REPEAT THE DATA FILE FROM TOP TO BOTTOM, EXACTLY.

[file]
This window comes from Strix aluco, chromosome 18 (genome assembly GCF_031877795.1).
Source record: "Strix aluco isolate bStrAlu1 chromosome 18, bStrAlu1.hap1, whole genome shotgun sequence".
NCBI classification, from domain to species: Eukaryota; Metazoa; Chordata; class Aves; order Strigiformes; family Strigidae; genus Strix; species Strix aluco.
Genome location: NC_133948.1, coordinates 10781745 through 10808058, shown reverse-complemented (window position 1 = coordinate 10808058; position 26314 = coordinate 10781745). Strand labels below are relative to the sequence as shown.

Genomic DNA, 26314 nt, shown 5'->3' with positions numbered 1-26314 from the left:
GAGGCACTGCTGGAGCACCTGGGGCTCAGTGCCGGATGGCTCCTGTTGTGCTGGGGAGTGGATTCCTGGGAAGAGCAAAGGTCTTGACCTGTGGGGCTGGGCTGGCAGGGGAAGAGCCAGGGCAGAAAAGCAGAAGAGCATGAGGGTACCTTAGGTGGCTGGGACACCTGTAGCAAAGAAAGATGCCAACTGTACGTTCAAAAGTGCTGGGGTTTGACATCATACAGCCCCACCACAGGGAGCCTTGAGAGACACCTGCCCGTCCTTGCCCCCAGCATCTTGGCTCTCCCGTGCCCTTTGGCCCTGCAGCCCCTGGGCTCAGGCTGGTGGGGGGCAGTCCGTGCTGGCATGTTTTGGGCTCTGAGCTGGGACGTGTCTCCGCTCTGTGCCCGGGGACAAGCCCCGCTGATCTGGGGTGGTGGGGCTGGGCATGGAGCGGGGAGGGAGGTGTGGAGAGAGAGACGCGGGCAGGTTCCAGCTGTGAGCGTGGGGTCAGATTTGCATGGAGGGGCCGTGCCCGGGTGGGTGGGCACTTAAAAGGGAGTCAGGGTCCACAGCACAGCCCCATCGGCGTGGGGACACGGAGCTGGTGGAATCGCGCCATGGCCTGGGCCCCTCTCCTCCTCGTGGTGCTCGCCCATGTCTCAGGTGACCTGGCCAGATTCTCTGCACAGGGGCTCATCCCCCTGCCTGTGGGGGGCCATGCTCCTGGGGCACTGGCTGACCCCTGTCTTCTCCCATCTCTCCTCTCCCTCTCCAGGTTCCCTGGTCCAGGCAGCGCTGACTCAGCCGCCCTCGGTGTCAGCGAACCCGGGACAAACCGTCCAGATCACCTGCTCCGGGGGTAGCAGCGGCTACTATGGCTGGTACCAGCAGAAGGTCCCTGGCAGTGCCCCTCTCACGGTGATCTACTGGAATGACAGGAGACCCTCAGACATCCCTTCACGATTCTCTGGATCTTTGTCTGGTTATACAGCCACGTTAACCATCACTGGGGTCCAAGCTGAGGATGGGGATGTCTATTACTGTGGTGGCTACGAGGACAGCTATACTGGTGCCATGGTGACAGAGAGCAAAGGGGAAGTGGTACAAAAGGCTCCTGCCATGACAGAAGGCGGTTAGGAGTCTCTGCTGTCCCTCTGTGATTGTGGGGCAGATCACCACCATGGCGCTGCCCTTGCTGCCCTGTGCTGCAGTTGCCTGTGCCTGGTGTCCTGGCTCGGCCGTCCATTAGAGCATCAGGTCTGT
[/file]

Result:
This window comes from Strix aluco, chromosome 18 (genome assembly GCF_031877795.1).
Source record: "Strix aluco isolate bStrAlu1 chromosome 18, bStrAlu1.hap1, whole genome shotgun sequence".
NCBI classification, from domain to species: Eukaryota; Metazoa; Chordata; class Aves; order Strigiformes; family Strigidae; genus Strix; species Strix aluco.
Genome location: NC_133948.1, coordinates 10781745 through 10808058, shown reverse-complemented (window position 1 = coordinate 10808058; position 26314 = coordinate 10781745). Strand labels below are relative to the sequence as shown.

Genomic DNA, 26314 nt, shown 5'->3' with positions numbered 1-26314 from the left:
GAGGCACTGCTGGAGCACCTGGGGCTCAGTGCCGGATGGCTCCTGTTGTGCTGGGGAGTGGATTCCTGGGAAGAGCAAAGGTCTTGACCTGTGGGGCTGGGCTGGCAGGGGAAGAGCCAGGGCAGAAAAGCAGAAGAGCATGAGGGTACCTTAGGTGGCTGGGACACCTGTAGCAAAGAAAGATGCCAACTGTACGTTCAAAAGTGCTGGGGTTTGACATCATACAGCCCCACCACAGGGAGCCTTGAGAGACACCTGCCCGTCCTTGCCCCCAGCATCTTGGCTCTCCCGTGCCCTTTGGCCCTGCAGCCCCTGGGCTCAGGCTGGTGGGGGGCAGTCCGTGCTGGCATGTTTTGGGCTCTGAGCTGGGACGTGTCTCCGCTCTGTGCCCGGGGACAAGCCCCGCTGATCTGGGGTGGTGGGGCTGGGCATGGAGCGGGGAGGGAGGTGTGGAGAGAGAGACGCGGGCAGGTTCCAGCTGTGAGCGTGGGGTCAGATTTGCATGGAGGGGCCGTGCCCGGGTGGGTGGGCACTTAAAAGGGAGTCAGGGTCCACAGCACAGCCCCATCGGCGTGGGGACACGGAGCTGGTGGAATCGCGCCATGGCCTGGGCCCCTCTCCTCCTCGTGGTGCTCGCCCATGTCTCAGGTGACCTGGCCAGATTCTCTGCACAGGGGCTCATCCCCCTGCCTGTGGGGGGCCATGCTCCTGGGGCACTGGCTGACCCCTGTCTTCTCCCATCTCTCCTCTCCCTCTCCAGGTTCCCTGGTCCAGGCAGCGCTGACTCAGCCGCCCTCGGTGTCAGCGAACCCGGGACAAACCGTCCAGATCACCTGCTCCGGGGGTAGCAGCGGCTACTATGGCTGGTACCAGCAGAAGGTCCCTGGCAGTGCCCCTCTCACGGTGATCTACTGGAATGACAGGAGACCCTCAGACATCCCTTCACGATTCTCTGGATCTTTGTCTGGTTATACAGCCACGTTAACCATCACTGGGGTCCAAGCTGAGGATGGGGATGTCTATTACTGTGGTGGCTACGAGGACAGCTATACTGGTGCCATGGTGACAGAGAGCAAAGGGGAAGTGGTACAAAAGGCTCCTGCCATGACAGAAGGCGGTTAGGAGTCTCTGCTGTCCCTCTGTGATTGTGGGGCAGATCACCACCATGGCGCTGCCCTTGCTGCCCTGTGCTGCAGTTGCCTGTGCCTGGTGTCCTGGCTCGGCCGTCCATTAGAGCATCAGGTCTGT